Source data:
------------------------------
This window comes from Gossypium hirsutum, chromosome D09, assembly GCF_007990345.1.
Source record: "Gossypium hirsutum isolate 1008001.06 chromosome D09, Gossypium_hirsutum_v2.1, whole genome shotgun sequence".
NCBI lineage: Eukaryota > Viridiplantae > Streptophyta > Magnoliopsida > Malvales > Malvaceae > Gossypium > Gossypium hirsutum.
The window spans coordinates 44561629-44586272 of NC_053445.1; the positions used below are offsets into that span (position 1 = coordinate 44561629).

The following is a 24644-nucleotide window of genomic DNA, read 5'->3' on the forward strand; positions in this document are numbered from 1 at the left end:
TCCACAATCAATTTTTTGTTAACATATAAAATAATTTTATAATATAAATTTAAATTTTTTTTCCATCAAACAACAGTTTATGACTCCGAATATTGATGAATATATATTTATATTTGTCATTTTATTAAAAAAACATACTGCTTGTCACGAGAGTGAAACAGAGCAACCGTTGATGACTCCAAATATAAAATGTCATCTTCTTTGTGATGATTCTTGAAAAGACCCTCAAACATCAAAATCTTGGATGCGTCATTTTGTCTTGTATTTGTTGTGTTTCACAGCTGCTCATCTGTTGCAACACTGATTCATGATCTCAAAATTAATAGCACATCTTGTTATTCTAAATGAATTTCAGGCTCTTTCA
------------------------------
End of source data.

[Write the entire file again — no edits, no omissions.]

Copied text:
This window comes from Gossypium hirsutum, chromosome D09, assembly GCF_007990345.1.
Source record: "Gossypium hirsutum isolate 1008001.06 chromosome D09, Gossypium_hirsutum_v2.1, whole genome shotgun sequence".
NCBI lineage: Eukaryota > Viridiplantae > Streptophyta > Magnoliopsida > Malvales > Malvaceae > Gossypium > Gossypium hirsutum.
The window spans coordinates 44561629-44586272 of NC_053445.1; the positions used below are offsets into that span (position 1 = coordinate 44561629).

The following is a 24644-nucleotide window of genomic DNA, read 5'->3' on the forward strand; positions in this document are numbered from 1 at the left end:
TCCACAATCAATTTTTTGTTAACATATAAAATAATTTTATAATATAAATTTAAATTTTTTTTCCATCAAACAACAGTTTATGACTCCGAATATTGATGAATATATATTTATATTTGTCATTTTATTAAAAAAACATACTGCTTGTCACGAGAGTGAAACAGAGCAACCGTTGATGACTCCAAATATAAAATGTCATCTTCTTTGTGATGATTCTTGAAAAGACCCTCAAACATCAAAATCTTGGATGCGTCATTTTGTCTTGTATTTGTTGTGTTTCACAGCTGCTCATCTGTTGCAACACTGATTCATGATCTCAAAATTAATAGCACATCTTGTTATTCTAAATGAATTTCAGGCTCTTTCA